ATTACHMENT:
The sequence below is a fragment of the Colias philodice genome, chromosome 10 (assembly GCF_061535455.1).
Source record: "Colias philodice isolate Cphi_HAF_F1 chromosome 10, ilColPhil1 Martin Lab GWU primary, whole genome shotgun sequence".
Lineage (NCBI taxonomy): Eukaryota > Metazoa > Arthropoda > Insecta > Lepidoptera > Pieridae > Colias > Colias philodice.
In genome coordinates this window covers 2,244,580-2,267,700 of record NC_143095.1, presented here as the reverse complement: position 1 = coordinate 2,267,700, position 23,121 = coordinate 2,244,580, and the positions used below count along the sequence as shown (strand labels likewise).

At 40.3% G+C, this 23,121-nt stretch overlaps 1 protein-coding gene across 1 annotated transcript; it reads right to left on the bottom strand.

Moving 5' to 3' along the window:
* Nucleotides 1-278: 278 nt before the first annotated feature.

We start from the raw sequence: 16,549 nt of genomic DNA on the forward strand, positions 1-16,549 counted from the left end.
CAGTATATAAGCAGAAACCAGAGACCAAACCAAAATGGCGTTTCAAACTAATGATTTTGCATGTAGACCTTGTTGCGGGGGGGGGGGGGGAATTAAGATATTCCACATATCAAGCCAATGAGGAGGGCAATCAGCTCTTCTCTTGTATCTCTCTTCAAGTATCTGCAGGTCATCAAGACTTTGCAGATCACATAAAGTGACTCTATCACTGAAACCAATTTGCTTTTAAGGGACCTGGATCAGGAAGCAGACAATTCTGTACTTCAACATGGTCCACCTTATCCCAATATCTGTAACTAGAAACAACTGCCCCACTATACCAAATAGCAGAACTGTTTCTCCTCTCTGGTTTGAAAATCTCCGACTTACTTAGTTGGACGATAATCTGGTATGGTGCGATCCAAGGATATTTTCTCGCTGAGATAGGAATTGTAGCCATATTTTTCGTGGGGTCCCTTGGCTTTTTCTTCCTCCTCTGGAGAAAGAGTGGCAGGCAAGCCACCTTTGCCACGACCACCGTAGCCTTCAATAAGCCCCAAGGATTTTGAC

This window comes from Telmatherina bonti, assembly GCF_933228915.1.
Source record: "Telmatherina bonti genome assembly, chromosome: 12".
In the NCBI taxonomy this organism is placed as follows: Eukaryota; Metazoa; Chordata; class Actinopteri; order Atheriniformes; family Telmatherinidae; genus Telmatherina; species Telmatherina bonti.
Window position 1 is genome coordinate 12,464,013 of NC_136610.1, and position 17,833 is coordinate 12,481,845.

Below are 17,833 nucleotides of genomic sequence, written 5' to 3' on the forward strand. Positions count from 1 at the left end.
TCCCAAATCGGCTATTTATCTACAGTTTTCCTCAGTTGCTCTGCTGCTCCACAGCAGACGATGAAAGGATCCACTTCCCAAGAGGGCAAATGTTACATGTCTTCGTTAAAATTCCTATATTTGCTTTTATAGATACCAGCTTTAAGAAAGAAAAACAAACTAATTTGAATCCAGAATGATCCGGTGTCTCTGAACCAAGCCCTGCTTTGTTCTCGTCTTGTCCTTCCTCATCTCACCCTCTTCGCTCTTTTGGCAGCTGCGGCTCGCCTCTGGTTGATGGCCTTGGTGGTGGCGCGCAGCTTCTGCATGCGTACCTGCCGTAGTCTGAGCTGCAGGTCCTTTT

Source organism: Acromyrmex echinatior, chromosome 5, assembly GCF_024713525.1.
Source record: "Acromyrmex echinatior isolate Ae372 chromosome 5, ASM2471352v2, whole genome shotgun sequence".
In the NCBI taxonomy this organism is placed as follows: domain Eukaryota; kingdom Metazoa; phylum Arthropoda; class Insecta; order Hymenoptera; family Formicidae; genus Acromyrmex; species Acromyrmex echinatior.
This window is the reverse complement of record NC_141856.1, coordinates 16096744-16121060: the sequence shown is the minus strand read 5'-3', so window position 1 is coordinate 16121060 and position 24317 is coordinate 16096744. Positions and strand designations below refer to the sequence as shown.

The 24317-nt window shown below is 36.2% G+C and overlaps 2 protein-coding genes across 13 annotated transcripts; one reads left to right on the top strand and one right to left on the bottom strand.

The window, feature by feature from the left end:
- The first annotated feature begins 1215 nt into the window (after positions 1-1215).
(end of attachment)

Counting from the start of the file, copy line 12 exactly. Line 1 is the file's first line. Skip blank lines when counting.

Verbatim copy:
In the NCBI taxonomy this organism is placed as follows: Eukaryota; Metazoa; Chordata; class Actinopteri; order Atheriniformes; family Telmatherinidae; genus Telmatherina; species Telmatherina bonti.